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Evanston recertified as a 4-STAR Community for local sustainability

Mayor+Steve+Hagerty+speaks+at+an+event.+In+a+Friday+speech%2C+Hagerty+equated+earning+a+sustainability+certification+to+winning+a+gold+medal+at+the+Olympics.+
Mayor Steve Hagerty speaks at an event. In a Friday speech, Hagerty equated earning a sustainability certification to winning a gold medal at the Olympics.

Mayor Steve Hagerty speaks at an event. In a Friday speech, Hagerty equated earning a sustainability certification to winning a gold medal at the Olympics.

Daily file photo by Katie Pach

Daily file photo by Katie Pach

Mayor Steve Hagerty speaks at an event. In a Friday speech, Hagerty equated earning a sustainability certification to winning a gold medal at the Olympics.

Adrian Wan, Reporter

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Mayor Steve Hagerty announced Friday the city was recertified as a 4-STAR Community by the STAR Community Rating System for its local sustainability efforts.

Evanston became the first city nationwide to recertify its 4-STAR status that it first obtained in 2014, according to a news release. The STAR rating system — which stands for Sustainability Tools for Assessing and Rating — evaluates the community by its performance in areas including education, natural systems and economy and jobs.

Cities that received STAR certification were categorized into three levels based on points they accumulated for achievements in seven goal areas. After city staff worked in collaboration with dozens of community groups to gather data relevant to the year-long assessment, Evanston received a score of 511.8, which met the benchmark for a 4-STAR Community, according to the release.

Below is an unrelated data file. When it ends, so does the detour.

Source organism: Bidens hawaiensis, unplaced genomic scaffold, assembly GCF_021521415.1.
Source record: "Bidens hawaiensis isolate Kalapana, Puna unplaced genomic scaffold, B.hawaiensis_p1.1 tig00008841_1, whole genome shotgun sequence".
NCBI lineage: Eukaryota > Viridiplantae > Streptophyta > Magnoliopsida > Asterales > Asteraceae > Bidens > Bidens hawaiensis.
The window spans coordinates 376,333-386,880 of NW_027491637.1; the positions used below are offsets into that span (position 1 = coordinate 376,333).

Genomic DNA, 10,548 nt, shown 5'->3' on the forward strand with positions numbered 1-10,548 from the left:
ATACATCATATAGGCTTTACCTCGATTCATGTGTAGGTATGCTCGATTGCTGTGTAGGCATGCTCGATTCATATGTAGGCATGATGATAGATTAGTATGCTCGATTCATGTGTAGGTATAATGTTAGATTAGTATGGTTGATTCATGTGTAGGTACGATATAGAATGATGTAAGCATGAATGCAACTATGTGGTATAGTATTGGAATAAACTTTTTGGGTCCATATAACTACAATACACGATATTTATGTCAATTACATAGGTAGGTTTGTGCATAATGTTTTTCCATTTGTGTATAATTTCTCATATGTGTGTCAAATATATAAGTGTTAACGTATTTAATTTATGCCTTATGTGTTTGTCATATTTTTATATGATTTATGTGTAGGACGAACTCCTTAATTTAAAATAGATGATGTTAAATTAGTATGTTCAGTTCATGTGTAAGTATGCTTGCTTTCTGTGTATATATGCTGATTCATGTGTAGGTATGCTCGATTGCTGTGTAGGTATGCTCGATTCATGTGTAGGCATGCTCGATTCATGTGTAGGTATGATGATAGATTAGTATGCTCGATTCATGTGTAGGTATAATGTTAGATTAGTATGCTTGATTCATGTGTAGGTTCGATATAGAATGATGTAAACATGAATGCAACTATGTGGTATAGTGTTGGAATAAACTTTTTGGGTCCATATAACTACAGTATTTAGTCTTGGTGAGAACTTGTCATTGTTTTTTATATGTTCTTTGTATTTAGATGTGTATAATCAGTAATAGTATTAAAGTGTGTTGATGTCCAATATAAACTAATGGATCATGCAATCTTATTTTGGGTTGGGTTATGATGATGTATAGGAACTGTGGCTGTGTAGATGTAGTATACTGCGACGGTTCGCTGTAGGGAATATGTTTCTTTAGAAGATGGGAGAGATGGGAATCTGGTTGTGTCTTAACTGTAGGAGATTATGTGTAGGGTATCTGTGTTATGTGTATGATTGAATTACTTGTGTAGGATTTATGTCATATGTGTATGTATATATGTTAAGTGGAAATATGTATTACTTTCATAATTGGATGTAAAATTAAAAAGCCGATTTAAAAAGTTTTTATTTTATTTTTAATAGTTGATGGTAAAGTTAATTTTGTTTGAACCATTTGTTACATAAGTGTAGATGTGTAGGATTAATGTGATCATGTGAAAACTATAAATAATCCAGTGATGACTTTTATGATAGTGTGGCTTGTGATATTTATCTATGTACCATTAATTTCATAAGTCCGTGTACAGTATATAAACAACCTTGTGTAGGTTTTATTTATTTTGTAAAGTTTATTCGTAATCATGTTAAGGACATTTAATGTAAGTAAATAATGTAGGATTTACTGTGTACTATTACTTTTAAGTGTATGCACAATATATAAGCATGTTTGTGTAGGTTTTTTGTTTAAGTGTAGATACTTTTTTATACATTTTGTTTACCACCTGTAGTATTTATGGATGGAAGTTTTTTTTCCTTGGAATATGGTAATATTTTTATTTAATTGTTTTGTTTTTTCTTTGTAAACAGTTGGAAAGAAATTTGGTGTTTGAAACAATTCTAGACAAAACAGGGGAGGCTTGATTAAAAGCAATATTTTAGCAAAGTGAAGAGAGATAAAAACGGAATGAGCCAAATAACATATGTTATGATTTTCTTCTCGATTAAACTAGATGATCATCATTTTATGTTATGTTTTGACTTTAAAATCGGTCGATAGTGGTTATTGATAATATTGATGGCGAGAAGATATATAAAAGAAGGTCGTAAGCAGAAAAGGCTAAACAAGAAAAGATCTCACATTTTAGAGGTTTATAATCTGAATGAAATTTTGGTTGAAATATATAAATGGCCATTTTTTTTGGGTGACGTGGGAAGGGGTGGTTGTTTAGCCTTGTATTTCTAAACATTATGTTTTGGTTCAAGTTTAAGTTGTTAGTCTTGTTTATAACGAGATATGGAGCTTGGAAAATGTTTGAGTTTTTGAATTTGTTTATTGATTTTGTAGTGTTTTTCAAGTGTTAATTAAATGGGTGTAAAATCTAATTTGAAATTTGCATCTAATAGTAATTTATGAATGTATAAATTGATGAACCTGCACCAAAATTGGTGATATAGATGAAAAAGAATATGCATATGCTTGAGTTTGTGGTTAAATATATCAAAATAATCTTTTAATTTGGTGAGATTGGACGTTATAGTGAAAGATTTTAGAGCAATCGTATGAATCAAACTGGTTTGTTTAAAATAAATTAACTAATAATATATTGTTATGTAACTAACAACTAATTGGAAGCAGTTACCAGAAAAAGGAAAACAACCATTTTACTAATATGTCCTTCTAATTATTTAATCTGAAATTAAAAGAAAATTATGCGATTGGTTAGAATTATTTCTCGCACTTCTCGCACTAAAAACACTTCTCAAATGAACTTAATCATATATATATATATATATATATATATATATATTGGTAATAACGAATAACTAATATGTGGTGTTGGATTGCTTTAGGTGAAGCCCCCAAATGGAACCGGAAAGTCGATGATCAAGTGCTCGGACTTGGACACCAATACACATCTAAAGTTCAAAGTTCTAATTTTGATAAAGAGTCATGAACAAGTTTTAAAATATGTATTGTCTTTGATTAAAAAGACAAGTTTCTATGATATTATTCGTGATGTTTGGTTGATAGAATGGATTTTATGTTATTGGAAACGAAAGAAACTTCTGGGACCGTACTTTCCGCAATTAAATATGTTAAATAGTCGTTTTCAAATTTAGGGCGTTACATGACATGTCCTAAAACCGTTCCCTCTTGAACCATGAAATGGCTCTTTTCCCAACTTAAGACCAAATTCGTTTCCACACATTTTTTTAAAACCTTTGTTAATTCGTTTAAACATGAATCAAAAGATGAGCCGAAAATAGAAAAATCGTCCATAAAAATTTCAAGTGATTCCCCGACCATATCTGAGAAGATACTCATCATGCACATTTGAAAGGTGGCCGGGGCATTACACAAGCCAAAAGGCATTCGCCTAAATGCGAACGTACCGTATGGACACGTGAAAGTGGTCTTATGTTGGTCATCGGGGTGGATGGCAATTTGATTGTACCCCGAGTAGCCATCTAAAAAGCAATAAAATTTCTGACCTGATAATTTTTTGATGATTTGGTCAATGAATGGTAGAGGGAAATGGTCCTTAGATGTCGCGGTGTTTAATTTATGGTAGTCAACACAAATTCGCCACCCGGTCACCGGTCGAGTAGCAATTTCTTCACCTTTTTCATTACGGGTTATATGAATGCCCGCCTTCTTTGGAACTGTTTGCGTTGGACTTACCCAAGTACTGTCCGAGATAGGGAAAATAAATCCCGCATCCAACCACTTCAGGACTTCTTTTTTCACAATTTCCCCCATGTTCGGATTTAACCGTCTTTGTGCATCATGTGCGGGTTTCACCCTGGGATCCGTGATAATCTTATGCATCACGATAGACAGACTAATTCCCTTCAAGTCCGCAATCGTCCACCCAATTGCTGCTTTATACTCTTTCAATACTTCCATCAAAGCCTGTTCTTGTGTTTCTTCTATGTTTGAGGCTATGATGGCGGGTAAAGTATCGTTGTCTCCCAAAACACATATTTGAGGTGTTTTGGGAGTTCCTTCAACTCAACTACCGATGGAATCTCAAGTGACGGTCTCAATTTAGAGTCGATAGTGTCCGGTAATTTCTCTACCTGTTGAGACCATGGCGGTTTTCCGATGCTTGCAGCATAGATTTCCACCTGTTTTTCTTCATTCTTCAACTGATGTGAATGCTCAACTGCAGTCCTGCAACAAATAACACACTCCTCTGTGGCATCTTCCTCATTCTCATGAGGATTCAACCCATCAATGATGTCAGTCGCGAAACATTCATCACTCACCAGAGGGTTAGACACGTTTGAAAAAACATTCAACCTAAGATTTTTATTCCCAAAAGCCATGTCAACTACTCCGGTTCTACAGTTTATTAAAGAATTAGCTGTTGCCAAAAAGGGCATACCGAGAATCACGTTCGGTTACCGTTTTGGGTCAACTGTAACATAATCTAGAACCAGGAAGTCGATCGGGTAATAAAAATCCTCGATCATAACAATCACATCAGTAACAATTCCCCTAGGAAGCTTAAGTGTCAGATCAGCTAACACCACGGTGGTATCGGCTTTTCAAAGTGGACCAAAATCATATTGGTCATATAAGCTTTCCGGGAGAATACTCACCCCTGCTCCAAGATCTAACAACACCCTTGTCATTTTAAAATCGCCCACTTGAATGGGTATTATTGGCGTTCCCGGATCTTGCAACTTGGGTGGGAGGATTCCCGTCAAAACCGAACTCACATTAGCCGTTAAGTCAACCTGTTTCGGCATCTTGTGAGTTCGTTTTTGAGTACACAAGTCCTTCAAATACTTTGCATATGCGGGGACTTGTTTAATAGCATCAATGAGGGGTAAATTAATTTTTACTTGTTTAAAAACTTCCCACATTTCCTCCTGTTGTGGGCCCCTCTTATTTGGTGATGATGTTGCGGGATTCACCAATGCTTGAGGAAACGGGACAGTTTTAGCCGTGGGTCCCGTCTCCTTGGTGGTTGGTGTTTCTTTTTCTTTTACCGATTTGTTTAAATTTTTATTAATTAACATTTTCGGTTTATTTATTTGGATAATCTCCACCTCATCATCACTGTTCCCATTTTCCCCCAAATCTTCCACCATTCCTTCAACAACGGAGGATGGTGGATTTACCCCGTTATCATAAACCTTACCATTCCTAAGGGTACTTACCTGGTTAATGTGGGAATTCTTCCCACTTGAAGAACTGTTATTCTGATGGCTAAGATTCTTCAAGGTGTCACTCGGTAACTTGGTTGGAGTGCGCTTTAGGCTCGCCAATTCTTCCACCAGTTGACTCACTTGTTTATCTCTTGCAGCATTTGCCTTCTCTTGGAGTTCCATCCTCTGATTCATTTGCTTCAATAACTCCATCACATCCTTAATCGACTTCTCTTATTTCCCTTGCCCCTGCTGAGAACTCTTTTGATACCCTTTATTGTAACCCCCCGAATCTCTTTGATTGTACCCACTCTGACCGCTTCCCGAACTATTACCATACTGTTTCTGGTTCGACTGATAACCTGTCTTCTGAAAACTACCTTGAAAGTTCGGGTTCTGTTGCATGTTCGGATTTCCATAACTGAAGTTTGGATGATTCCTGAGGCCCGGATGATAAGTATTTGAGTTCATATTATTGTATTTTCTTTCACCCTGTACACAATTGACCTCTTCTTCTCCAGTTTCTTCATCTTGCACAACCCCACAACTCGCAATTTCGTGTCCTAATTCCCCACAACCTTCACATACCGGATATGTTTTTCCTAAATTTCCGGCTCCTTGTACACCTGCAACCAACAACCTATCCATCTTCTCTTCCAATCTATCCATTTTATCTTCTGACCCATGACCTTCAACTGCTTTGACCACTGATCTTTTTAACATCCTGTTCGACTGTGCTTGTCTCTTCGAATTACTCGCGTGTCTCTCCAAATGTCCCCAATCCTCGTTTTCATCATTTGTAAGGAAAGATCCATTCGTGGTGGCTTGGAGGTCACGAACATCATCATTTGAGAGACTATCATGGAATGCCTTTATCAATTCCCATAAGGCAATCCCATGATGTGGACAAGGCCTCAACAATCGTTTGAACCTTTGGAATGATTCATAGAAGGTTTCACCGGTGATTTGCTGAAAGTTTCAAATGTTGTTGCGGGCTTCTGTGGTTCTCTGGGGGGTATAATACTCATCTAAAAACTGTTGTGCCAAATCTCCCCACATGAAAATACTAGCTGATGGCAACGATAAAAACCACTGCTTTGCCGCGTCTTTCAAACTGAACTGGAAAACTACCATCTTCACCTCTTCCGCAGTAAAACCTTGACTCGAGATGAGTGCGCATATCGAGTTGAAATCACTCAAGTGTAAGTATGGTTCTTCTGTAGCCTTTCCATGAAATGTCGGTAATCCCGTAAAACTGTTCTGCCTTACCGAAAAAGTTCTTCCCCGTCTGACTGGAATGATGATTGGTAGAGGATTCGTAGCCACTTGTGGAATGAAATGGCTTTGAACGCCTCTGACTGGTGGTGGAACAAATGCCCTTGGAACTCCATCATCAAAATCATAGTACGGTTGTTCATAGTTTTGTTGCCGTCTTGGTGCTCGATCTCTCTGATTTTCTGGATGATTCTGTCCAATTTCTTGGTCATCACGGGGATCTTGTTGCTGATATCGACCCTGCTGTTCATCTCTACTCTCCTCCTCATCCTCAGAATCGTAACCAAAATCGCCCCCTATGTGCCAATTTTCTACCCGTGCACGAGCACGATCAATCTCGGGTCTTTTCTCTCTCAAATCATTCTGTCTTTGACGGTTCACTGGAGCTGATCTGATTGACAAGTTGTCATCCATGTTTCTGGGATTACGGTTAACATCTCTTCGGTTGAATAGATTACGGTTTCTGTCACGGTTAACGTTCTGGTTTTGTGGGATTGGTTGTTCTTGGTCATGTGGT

Since 2005, Evanston has reduced its greenhouse gas emissions by 17.6 percent and local government emissions by 66 percent, which the release attributed to the mayor’s participation in the Global Covenant of Mayors for Climate & Energy — an international alliance of cities that strive to combat climate change — and the Mayors For 100% Clean Energy initiative.

The city is also taking efforts to bolster design consideration for elders and people with disabilities, according to the release. About 97 percent of Evanston households are located within walking distance to public transportation, thanks to the transportation demand management requirements for selected private developments and an annual reporting structure, according to the release.

Hagerty said in his State of the City Address on March 9 that the ranking reflected the city’s awareness and resolution in tackling “important” issues, such as climate change and social justice.

“If you’re unfamiliar with STAR, that’s like winning a gold medal at the Winter Olympics — in the most difficult event, let’s say the snowboarding Halfpipe – for the most sustainable city and county governments —  and we’ve done it not once but twice now,” Hagerty said. “We are the Shaun White of the STAR Community Rating System.”

Email: limingwan2021@u.northwestern.edu
Twitter: @piuadrianw

 

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